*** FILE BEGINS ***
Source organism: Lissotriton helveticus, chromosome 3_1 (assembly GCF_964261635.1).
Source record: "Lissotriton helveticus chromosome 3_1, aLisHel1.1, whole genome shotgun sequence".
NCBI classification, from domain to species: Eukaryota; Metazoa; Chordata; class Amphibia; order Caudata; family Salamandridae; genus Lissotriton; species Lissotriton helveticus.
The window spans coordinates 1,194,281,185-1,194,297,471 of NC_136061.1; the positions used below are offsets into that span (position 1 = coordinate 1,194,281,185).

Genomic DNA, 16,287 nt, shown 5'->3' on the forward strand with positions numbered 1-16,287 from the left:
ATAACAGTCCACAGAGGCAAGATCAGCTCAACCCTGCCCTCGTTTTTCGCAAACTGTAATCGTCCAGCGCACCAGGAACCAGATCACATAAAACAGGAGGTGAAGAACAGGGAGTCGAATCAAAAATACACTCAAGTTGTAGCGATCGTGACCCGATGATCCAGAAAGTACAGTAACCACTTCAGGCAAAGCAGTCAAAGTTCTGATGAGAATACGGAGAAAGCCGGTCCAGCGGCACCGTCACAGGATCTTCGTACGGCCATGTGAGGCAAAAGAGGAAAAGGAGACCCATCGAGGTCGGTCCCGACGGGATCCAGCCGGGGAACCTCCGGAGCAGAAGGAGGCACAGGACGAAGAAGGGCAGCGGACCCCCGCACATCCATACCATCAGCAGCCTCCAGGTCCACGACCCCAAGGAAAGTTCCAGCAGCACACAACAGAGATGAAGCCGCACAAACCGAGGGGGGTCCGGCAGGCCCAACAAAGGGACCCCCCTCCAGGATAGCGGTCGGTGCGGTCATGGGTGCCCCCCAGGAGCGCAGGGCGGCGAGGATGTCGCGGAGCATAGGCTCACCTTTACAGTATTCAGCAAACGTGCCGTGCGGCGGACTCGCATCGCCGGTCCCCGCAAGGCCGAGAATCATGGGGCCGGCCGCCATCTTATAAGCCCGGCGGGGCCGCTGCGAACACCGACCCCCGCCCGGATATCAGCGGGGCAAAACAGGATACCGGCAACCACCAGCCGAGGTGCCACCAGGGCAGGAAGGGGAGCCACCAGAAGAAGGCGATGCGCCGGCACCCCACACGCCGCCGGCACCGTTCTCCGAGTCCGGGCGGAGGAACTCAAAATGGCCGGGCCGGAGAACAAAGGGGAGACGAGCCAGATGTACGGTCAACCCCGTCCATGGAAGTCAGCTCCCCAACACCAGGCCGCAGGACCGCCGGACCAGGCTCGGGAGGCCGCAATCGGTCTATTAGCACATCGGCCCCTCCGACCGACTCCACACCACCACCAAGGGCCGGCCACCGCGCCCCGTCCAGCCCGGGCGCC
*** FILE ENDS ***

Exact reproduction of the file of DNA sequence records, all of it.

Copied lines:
Source organism: Lissotriton helveticus, chromosome 3_1 (assembly GCF_964261635.1).
Source record: "Lissotriton helveticus chromosome 3_1, aLisHel1.1, whole genome shotgun sequence".
NCBI classification, from domain to species: Eukaryota; Metazoa; Chordata; class Amphibia; order Caudata; family Salamandridae; genus Lissotriton; species Lissotriton helveticus.
The window spans coordinates 1,194,281,185-1,194,297,471 of NC_136061.1; the positions used below are offsets into that span (position 1 = coordinate 1,194,281,185).

Genomic DNA, 16,287 nt, shown 5'->3' on the forward strand with positions numbered 1-16,287 from the left:
ATAACAGTCCACAGAGGCAAGATCAGCTCAACCCTGCCCTCGTTTTTCGCAAACTGTAATCGTCCAGCGCACCAGGAACCAGATCACATAAAACAGGAGGTGAAGAACAGGGAGTCGAATCAAAAATACACTCAAGTTGTAGCGATCGTGACCCGATGATCCAGAAAGTACAGTAACCACTTCAGGCAAAGCAGTCAAAGTTCTGATGAGAATACGGAGAAAGCCGGTCCAGCGGCACCGTCACAGGATCTTCGTACGGCCATGTGAGGCAAAAGAGGAAAAGGAGACCCATCGAGGTCGGTCCCGACGGGATCCAGCCGGGGAACCTCCGGAGCAGAAGGAGGCACAGGACGAAGAAGGGCAGCGGACCCCCGCACATCCATACCATCAGCAGCCTCCAGGTCCACGACCCCAAGGAAAGTTCCAGCAGCACACAACAGAGATGAAGCCGCACAAACCGAGGGGGGTCCGGCAGGCCCAACAAAGGGACCCCCCTCCAGGATAGCGGTCGGTGCGGTCATGGGTGCCCCCCAGGAGCGCAGGGCGGCGAGGATGTCGCGGAGCATAGGCTCACCTTTACAGTATTCAGCAAACGTGCCGTGCGGCGGACTCGCATCGCCGGTCCCCGCAAGGCCGAGAATCATGGGGCCGGCCGCCATCTTATAAGCCCGGCGGGGCCGCTGCGAACACCGACCCCCGCCCGGATATCAGCGGGGCAAAACAGGATACCGGCAACCACCAGCCGAGGTGCCACCAGGGCAGGAAGGGGAGCCACCAGAAGAAGGCGATGCGCCGGCACCCCACACGCCGCCGGCACCGTTCTCCGAGTCCGGGCGGAGGAACTCAAAATGGCCGGGCCGGAGAACAAAGGGGAGACGAGCCAGATGTACGGTCAACCCCGTCCATGGAAGTCAGCTCCCCAACACCAGGCCGCAGGACCGCCGGACCAGGCTCGGGAGGCCGCAATCGGTCTATTAGCACATCGGCCCCTCCGACCGACTCCACACCACCACCAAGGGCCGGCCACCGCGCCCCGTCCAGCCCGGGCGCC